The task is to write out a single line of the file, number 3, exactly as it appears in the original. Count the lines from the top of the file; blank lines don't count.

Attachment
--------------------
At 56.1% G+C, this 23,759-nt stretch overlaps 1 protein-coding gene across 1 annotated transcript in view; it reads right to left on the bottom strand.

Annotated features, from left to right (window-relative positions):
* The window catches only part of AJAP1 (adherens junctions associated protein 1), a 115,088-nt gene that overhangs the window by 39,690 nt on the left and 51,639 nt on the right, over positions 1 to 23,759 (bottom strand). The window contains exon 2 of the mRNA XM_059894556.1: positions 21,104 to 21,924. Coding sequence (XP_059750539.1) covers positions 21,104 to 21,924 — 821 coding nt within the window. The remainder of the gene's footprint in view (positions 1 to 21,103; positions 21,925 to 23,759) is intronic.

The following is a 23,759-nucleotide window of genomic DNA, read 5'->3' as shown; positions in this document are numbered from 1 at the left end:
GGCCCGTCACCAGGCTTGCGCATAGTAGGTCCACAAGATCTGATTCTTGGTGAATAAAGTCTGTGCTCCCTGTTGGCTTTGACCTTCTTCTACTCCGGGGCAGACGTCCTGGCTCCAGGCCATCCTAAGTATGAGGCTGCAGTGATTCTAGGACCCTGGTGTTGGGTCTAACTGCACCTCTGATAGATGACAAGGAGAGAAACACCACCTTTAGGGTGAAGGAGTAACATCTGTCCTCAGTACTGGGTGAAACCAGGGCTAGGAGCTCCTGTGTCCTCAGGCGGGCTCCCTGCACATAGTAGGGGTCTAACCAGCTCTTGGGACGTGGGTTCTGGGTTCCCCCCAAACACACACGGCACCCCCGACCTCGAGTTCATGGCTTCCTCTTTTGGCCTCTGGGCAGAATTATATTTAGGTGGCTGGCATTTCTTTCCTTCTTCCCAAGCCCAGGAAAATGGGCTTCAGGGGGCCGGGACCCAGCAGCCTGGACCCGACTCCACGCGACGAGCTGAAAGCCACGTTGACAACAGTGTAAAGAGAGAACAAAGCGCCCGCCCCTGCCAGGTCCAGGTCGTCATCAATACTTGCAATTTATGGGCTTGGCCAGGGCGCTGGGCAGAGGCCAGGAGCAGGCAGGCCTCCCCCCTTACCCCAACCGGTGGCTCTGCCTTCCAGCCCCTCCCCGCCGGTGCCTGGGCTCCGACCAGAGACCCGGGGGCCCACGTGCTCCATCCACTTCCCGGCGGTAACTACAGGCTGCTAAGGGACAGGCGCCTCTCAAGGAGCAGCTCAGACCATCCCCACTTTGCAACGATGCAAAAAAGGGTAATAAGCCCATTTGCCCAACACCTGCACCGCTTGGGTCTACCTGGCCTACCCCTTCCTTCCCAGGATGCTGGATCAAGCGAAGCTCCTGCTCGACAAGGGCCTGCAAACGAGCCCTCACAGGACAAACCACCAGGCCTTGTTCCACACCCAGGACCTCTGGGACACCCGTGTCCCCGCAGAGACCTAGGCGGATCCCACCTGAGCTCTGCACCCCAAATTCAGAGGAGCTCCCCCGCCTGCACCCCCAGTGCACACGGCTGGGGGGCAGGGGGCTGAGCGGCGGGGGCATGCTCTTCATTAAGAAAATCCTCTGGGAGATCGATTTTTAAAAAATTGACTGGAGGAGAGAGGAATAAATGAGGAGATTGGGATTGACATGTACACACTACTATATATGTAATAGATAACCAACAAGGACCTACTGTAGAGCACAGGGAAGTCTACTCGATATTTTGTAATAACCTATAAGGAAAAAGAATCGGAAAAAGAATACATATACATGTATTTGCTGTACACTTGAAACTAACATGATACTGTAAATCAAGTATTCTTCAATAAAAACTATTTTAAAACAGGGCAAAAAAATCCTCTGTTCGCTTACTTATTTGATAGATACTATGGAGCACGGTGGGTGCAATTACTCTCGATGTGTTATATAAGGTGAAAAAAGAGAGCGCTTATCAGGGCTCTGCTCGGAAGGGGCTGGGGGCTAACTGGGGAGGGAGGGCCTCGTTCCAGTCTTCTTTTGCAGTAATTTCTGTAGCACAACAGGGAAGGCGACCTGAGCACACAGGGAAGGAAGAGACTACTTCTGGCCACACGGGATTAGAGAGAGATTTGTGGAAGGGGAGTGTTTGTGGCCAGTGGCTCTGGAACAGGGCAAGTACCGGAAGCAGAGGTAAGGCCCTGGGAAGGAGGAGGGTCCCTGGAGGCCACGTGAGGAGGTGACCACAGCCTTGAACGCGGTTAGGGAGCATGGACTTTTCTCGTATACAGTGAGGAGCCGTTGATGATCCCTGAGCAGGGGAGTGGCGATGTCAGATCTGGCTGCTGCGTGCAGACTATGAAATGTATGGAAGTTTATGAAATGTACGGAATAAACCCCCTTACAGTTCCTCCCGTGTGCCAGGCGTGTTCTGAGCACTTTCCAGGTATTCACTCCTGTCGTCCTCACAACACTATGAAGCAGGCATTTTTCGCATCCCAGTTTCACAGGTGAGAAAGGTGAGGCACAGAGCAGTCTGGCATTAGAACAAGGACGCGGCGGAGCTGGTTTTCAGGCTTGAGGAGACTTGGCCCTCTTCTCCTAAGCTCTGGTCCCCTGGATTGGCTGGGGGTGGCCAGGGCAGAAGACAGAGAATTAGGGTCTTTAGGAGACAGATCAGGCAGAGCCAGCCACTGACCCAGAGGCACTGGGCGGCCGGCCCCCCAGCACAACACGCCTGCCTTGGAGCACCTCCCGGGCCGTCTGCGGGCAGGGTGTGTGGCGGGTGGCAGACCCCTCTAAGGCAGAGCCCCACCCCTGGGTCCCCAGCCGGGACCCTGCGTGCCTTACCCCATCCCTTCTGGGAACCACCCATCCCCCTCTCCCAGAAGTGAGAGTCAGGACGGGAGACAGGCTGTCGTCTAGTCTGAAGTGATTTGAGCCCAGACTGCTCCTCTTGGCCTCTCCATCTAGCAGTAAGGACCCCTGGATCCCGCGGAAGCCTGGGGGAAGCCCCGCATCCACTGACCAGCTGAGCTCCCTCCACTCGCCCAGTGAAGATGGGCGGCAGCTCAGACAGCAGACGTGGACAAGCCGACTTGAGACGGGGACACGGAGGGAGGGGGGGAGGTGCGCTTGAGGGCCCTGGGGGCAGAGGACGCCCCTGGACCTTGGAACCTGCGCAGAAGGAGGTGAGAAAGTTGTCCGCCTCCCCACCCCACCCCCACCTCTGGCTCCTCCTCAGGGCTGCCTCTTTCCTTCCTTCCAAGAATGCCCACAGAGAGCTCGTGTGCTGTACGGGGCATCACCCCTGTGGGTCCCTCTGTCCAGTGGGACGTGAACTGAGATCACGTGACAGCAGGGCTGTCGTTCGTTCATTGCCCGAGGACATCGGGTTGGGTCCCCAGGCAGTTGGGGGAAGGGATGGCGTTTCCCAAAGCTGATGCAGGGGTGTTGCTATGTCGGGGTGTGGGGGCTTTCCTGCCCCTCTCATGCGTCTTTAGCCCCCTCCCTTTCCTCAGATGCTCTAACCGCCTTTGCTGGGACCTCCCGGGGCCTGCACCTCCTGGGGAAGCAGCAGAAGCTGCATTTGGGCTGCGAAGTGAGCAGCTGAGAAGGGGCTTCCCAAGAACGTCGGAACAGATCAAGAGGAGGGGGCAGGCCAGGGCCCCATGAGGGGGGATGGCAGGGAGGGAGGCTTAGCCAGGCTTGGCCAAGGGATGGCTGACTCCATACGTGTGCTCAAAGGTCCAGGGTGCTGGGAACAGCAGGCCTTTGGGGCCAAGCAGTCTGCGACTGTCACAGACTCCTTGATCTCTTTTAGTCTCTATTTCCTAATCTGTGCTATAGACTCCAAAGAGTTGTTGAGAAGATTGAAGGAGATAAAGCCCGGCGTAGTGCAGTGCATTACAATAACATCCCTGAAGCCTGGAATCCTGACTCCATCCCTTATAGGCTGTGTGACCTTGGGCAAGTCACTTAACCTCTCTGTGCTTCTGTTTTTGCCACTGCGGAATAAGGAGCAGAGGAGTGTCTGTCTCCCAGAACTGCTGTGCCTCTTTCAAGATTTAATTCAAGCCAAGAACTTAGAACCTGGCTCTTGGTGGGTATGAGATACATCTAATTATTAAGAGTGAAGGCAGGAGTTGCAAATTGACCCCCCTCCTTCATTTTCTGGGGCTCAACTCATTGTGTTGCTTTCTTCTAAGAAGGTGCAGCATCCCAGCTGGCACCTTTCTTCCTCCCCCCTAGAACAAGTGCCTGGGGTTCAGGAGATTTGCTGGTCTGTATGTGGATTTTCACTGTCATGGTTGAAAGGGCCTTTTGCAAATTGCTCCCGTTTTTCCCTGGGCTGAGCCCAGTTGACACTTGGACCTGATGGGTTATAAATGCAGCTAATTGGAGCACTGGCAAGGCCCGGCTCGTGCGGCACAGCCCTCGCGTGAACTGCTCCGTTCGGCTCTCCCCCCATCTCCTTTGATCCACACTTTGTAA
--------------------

* The window catches only part of AJAP1 (adherens junctions associated protein 1), a 115,088-nt gene that overhangs the window by 39,690 nt on the left and 51,639 nt on the right, over positions 1 to 23,759 (bottom strand). The window contains exon 2 of the mRNA XM_059894556.1: positions 21,104 to 21,924. Coding sequence (XP_059750539.1) covers positions 21,104 to 21,924 — 821 coding nt within the window. The remainder of the gene's footprint in view (positions 1 to 21,103; positions 21,925 to 23,759) is intronic.